• Sampling: most of the time forward normally, but sometimes use a second bucket

Ideally, the abstraction chosen by OpenFlow will sufficiently flexible and general to support all the desired use cases.

Group Representation

There are at least three ways to represent group types:

  1. tag: group change messages include an associated type field: {all, one} or bitfield.
  2. static range offered by switch: the group type is tied to the logical port number, and these ranges vary by switch, through a config protocol or other mechanism. E.g. port numbers [100..109] are multipath and port numbers [110-119] are multicast.
  3. static range defined by protocol: partition the port space into different group types.

Static methods expose hardware constraints more naturally, but may be overly static for software switches.

Single Forwarding Numberspace

There is currently one numberspace for ports and one for queues. Should there be a unified forwarding numberspace for all forwarding types, or should groups have a separate space?

The advantage of a unified forwarding ID numberspace would be that one forward message would suffice, as well as one stats type.

Assuming one numberspace, how should the space be internally divided? Options include:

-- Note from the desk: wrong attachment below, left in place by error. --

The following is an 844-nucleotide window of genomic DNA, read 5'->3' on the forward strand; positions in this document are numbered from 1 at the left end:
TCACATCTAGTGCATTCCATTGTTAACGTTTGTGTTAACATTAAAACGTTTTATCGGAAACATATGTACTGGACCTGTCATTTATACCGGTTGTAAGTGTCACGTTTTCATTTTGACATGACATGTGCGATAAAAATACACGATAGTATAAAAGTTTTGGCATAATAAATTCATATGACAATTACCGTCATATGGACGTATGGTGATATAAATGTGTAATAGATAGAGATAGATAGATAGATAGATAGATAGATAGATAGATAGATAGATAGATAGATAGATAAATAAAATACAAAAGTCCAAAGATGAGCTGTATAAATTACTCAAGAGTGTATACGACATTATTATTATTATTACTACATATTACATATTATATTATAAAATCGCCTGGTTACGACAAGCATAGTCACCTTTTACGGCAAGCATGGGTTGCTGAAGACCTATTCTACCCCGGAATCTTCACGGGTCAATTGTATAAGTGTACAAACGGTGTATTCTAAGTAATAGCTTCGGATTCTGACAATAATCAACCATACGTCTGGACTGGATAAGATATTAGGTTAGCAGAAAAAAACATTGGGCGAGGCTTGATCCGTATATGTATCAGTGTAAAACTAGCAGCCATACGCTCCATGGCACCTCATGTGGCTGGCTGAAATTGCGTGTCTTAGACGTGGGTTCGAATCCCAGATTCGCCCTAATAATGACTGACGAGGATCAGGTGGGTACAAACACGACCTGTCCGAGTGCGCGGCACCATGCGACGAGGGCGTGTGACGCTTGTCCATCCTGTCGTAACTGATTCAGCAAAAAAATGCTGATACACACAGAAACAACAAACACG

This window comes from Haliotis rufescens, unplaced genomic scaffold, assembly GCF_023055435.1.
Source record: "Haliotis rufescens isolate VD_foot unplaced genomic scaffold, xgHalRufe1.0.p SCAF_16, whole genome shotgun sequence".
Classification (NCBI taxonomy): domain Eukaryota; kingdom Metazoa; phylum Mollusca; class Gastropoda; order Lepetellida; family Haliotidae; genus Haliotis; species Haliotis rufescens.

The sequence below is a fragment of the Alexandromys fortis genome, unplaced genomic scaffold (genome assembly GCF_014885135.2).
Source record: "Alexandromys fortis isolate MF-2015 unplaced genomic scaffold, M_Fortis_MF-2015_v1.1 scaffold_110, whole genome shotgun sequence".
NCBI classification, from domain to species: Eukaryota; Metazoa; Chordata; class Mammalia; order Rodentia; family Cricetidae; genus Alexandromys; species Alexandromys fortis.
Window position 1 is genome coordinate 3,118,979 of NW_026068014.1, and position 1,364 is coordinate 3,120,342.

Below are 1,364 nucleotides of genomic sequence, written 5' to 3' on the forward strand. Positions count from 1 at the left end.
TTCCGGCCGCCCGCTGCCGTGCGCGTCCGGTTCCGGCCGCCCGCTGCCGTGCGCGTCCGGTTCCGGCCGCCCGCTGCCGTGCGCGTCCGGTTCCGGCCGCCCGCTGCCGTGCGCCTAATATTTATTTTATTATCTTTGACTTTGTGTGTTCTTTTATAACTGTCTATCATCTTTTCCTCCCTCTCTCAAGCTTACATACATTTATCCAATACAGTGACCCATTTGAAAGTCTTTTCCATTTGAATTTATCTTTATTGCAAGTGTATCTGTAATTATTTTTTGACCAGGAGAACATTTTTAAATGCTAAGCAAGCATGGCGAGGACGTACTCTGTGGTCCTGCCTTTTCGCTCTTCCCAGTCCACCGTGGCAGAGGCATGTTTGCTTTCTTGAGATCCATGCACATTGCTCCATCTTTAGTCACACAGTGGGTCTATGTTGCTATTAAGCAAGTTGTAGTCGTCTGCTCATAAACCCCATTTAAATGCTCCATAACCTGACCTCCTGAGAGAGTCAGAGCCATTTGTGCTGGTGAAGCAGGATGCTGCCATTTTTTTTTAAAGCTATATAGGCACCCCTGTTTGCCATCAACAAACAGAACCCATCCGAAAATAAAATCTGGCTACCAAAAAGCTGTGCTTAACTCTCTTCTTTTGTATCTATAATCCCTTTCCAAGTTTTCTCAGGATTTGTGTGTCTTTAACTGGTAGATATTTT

• Static partitioning: reserve a chunk each for physical ports, special ports, and indirect ports (groups, etc). Disadvantage: past examples show static partitioning to be inefficient and inflexible.
  • Dynamic partitioning: within the space, anything goes. Disadvantage: a controller must now get the set of ports from a switch before it can allocate any groups. If ports are allocated at different spaces, this means a hash table may be required for every switch to do translation, or at least physical port bounds.

If we keep separate numberspaces for groups/indirect ports and physical ports, then we need a few more messages, but the semantics are obvious.

Single Abstraction

State for LAG and ECMP changes at different timescales. Should these be represented with a single abstraction?

Logical Port Consistency

With explicit groups, should the state of a logical port be treated as consistent? Specifically, should an error be returned when a group mod doesn't make sense, such as deleting a non-existent bucket?

Non-equal Multipath

Should non-equal-cost multipath be supported? This could be supported in a number of ways:

  • allowing repeated buckets in a group
  • associating a fraction with each bucket
  • assigning a "replication number" to each bucket, equivalent to repeated buckets but in less space

With add and delete explicit group modifications, we need to think how this interacts with weights. For example, if I have a 2/3 1/3 split (ie. weights are 2 and 1), can I change to a 1/2 1/2 split by sending a delete with weight 1?

Port Ranges

Should the switch expose the set (number and acceptable ranges) of multipath-capable logical ports through the OpenFlow protocol, or should this be out-of-band? Note that the QoS extensions from OF1.0 defined a separate namespace for queues, rather than re-using the ones from ports. Should QoS and groups be consistent in how they use number spaces?

Port Status Change Notification

If a port in a LAG MP group goes down, should the controller receive a special port status change notification, one specific to logical ports?